John Simonds was born in Jamestown, North Dakota, in 1913. He was the second of five children born to Guy Wallace and Margueritte Simonds. His father, a Presbyterian minister, moved the family to rural Michigan when Simonds was young. Influenced by his father's love of the outdoor life, he developed a sense of adventure, and curiosity, which lead him to value the natural world all his life.
John Simonds studied landscape architecture at Michigan State University. He graduated in 1935, and continued his landscape education at Harvard, earning a Masters Degree in Landscape Architecture in 1938. He was a student at Harvard during a pivotal time in which Garrett Eckbo, James Rose and Dan Kiley led the "Harvard Revolution", a student revolt against the traditional teachings of the Beaux Arts style. The arrival of Walter Gropius, former head of the Bauhaus in Europe, at Harvard University in 1937 had a profound effect on the future of architecture and landscape architecture in the United States. Espousing a break with the past, Gropius promoted a modernist movement that revolutionized architecture and landscape design. In landscape it took its inspiration from modern art and natural forms; it was expressed with new shapes, materials, and spatial relationships. Simonds looked toward this new philosophy for his design inspiration. These modernist ideas would appear in Simonds' projects throughout his career and are exemplified in his designs for Pittsburgh 's Mellon Square, The Equitable Plaza, and Allegheny Commons.
In 1939, after his Harvard graduation, he moved to Pittsburgh, where he opened a landscape architecture practice, Simonds and Simonds, with his brother Philip Simonds, who also was a landscape architect. Over the years their firm grew from a small residential practice to a successful multidisciplinary landscape architectural and planning firm with offices in Pittsburgh, Washington DC, and Miami Lakes, FL, (Collins, Simonds and Simonds, 1952-1970), and EPD, (Environmental Planning and Design Partnership, 1970- to the present). In 1978 Simonds became partner emeritus.
John Simonds met and married Pittsburgher Marjorie Todd, in 1939. They had four children, whom they raised in Ben Avon Heights. Marjorie was his life long friend and companion. She became a valued editor of his textbooks, several of which are dedicated to her. Simonds loved to travel; he and Marjorie made many trips together. As a young man he traveled around the world twice, in 1933 and 1939. He studied and experienced the iconic examples of civic architecture and landscape design. His trips to Europe, the Orient, and Latin America continued to contribute to his own evolving design ideas all his life. He believed that travel was vital to growth and to the understanding of design. At his own firm he encouraged his staff to travel and made it possible for them to have the time to do so.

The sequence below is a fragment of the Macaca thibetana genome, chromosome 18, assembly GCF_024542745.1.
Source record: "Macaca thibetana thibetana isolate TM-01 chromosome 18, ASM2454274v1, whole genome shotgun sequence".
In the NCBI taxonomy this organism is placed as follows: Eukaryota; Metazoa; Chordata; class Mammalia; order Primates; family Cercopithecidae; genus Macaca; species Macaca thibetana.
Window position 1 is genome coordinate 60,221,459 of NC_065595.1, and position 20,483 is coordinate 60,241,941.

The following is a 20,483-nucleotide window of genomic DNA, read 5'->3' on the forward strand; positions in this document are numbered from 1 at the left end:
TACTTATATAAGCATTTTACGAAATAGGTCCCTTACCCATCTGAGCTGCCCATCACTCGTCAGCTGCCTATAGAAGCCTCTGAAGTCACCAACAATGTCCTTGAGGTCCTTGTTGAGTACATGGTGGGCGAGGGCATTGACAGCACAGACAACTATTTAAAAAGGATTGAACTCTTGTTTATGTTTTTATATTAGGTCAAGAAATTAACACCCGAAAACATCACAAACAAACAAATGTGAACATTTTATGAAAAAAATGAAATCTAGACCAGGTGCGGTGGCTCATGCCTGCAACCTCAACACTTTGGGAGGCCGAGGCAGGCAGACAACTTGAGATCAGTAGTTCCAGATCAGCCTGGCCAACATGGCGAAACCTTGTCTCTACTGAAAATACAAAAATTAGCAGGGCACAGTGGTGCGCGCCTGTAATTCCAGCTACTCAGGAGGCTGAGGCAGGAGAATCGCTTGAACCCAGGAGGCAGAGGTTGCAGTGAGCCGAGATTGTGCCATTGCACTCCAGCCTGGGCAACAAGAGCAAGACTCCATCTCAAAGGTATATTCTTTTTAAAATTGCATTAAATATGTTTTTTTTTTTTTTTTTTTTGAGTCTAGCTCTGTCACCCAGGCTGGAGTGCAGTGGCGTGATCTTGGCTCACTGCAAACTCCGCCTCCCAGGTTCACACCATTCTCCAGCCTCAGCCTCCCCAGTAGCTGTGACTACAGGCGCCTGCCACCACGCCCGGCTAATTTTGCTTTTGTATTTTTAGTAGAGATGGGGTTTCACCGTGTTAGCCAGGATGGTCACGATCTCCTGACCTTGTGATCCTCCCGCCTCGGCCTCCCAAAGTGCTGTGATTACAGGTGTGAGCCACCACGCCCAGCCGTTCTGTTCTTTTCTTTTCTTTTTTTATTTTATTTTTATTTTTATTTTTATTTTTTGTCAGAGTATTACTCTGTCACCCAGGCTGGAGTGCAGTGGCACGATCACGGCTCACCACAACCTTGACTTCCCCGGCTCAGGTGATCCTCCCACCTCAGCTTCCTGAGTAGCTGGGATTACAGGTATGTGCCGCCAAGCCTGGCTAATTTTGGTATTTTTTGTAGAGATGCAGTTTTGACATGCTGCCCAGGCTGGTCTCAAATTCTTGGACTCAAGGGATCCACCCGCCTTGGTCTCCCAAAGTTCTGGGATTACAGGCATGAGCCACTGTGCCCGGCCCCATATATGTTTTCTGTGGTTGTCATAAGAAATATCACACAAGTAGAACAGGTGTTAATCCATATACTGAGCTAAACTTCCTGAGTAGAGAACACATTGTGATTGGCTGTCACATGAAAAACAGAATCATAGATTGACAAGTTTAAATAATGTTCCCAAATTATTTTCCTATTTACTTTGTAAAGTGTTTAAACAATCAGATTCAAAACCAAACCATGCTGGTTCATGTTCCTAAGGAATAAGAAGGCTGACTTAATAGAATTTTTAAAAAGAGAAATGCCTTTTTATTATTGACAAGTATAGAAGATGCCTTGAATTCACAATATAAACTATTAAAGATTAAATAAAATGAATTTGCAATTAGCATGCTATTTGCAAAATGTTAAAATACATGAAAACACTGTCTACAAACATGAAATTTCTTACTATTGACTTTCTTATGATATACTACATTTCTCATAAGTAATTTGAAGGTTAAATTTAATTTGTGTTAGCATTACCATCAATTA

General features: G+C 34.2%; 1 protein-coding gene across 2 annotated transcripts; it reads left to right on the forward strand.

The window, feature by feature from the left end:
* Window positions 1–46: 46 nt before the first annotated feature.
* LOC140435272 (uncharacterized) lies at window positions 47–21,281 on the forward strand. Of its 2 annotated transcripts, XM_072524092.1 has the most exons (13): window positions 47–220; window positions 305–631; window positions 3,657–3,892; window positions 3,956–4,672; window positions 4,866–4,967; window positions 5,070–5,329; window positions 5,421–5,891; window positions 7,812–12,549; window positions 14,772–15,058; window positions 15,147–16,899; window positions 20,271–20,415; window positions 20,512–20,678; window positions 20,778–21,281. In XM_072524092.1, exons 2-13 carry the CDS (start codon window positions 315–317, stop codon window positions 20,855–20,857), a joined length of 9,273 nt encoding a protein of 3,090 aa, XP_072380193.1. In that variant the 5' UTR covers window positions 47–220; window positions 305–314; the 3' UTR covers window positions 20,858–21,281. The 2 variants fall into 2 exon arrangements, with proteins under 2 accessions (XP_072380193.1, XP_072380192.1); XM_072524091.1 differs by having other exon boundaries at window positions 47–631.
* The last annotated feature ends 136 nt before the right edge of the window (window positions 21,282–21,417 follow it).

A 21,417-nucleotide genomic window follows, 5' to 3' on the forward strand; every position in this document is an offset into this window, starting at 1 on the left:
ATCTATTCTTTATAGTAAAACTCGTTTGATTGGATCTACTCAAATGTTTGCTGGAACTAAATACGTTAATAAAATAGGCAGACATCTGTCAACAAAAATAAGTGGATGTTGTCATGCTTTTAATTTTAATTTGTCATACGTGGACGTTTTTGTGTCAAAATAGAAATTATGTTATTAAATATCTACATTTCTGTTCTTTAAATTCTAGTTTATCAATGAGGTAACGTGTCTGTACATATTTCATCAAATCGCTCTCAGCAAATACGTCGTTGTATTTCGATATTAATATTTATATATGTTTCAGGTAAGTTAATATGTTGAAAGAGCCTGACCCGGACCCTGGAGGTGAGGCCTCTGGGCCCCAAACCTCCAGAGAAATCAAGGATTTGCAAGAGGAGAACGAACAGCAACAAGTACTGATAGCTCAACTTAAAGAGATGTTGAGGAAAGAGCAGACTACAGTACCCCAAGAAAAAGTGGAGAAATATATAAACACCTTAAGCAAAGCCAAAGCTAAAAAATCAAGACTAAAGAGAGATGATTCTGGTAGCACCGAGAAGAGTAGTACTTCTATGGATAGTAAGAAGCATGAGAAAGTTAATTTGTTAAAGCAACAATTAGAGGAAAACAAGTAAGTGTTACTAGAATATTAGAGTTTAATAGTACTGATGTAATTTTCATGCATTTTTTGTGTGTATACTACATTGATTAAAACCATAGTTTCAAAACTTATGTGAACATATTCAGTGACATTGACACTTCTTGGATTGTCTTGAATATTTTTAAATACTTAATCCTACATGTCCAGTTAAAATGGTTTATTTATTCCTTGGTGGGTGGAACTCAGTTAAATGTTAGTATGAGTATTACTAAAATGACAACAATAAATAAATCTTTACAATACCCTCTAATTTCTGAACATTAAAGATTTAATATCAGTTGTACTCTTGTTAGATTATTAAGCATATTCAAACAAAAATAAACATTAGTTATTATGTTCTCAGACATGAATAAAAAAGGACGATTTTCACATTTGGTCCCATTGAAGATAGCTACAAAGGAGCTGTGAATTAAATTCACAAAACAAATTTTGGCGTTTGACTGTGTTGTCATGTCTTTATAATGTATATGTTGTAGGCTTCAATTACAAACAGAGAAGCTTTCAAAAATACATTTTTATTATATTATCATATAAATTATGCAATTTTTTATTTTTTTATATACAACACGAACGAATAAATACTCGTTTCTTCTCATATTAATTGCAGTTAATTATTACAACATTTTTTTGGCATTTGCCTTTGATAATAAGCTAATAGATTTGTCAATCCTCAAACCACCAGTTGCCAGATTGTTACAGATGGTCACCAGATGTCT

Simonds and Simonds received many important commissions, which reshaped Pittsburgh 's downtown and suburbs. At the end of World War II, Pittsburgh was the headquarters for many large national corporations. To inspire a new future for Pittsburgh, Pittsburgh 's Regional Planning Association directed its efforts to rebuild significant areas of downtown Pittsburgh. This initiative, known as the Pittsburgh Renaissance, was responsible for revitalizing downtown Pittsburgh from an industrial work place to a modern city with new corporate buildings, plazas, and parks. These new spaces were created to showcase a city of the future, with the use of modernist forms and materials. John Simonds designed two of the major public spaces of this era, Mellon Square and The Equitable Life Insurance Plaza.
Mellon Square, built in1955, was the first Modern garden plaza built over a parking garage and the second park built over a garage in the United States (Union Square, in San Francisco opened in 1942). Reminiscent of the grand plazas of European cities, Mellon Square was intended by Simonds to be an oasis, a civic monument, and a gathering space in the midst of downtown office towers. Its well-conceived plan and modernist design has provided Pittsburgh with a downtown civic space, which has remained popular and active for over 50 years.